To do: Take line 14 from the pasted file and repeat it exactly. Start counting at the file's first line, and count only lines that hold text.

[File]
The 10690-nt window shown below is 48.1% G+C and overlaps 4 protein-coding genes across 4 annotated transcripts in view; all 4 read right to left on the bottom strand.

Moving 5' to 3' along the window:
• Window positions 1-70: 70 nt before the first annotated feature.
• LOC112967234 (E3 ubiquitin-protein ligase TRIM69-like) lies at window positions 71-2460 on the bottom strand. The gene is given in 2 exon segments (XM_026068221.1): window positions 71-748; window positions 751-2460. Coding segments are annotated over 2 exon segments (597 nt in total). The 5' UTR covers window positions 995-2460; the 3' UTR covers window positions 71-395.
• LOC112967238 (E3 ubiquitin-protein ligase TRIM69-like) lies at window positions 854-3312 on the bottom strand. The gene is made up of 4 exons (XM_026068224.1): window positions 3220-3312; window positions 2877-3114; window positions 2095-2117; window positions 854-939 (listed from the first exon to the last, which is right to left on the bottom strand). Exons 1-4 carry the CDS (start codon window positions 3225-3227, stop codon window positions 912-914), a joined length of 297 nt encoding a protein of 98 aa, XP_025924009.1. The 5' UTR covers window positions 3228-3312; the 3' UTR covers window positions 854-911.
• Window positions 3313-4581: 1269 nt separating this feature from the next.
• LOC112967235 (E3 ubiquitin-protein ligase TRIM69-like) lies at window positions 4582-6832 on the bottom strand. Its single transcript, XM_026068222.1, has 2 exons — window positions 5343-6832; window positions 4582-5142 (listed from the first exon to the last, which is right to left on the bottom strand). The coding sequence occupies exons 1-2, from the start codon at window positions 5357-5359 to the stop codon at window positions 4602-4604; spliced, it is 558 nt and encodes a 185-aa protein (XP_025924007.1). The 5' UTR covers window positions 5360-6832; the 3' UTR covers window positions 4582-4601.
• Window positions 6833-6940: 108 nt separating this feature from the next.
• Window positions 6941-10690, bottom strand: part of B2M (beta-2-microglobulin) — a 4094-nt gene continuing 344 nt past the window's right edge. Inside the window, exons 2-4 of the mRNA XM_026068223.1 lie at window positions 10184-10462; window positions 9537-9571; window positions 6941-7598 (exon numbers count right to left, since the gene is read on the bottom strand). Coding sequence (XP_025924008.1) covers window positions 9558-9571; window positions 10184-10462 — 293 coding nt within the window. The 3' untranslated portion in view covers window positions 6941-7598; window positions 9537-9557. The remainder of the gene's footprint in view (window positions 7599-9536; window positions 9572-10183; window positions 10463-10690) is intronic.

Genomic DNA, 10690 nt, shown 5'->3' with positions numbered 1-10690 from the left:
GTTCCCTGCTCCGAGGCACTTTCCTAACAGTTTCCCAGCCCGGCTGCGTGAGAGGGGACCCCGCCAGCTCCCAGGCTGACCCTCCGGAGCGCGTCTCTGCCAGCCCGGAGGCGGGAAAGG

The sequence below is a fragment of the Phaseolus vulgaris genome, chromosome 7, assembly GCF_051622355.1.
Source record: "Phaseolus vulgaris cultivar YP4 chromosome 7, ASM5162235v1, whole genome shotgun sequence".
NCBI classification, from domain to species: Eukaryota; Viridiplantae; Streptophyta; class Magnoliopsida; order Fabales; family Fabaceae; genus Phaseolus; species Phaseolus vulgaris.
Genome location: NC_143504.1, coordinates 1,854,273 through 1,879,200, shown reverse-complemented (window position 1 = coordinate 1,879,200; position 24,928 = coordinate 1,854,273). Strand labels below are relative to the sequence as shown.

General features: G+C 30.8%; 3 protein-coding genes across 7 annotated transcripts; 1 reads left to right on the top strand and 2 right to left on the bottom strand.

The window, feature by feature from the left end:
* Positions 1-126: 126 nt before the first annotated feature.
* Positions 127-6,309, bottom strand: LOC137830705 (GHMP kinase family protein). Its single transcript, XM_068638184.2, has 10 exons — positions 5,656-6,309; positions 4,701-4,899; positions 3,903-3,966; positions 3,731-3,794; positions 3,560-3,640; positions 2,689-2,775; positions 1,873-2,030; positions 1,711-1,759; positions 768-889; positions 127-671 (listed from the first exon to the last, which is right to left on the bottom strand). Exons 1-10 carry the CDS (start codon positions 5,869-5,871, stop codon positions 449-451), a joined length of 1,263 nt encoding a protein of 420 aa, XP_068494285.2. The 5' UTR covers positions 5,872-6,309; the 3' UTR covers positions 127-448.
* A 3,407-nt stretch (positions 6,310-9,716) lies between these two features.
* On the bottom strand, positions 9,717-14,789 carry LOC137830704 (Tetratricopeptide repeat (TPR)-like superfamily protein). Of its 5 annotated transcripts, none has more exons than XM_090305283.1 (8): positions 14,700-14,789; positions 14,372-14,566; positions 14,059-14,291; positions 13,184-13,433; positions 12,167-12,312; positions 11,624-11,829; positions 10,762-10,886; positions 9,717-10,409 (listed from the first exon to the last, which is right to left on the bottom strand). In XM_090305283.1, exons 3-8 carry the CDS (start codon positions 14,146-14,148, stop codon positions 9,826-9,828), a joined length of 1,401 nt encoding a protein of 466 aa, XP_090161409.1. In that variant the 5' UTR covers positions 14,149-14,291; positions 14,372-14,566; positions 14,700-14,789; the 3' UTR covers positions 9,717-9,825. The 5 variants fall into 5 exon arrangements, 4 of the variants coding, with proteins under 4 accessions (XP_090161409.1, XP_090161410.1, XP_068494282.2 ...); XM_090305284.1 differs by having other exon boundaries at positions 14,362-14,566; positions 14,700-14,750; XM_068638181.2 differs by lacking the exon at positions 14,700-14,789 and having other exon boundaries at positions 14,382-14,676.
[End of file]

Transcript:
NCBI classification, from domain to species: Eukaryota; Viridiplantae; Streptophyta; class Magnoliopsida; order Fabales; family Fabaceae; genus Phaseolus; species Phaseolus vulgaris.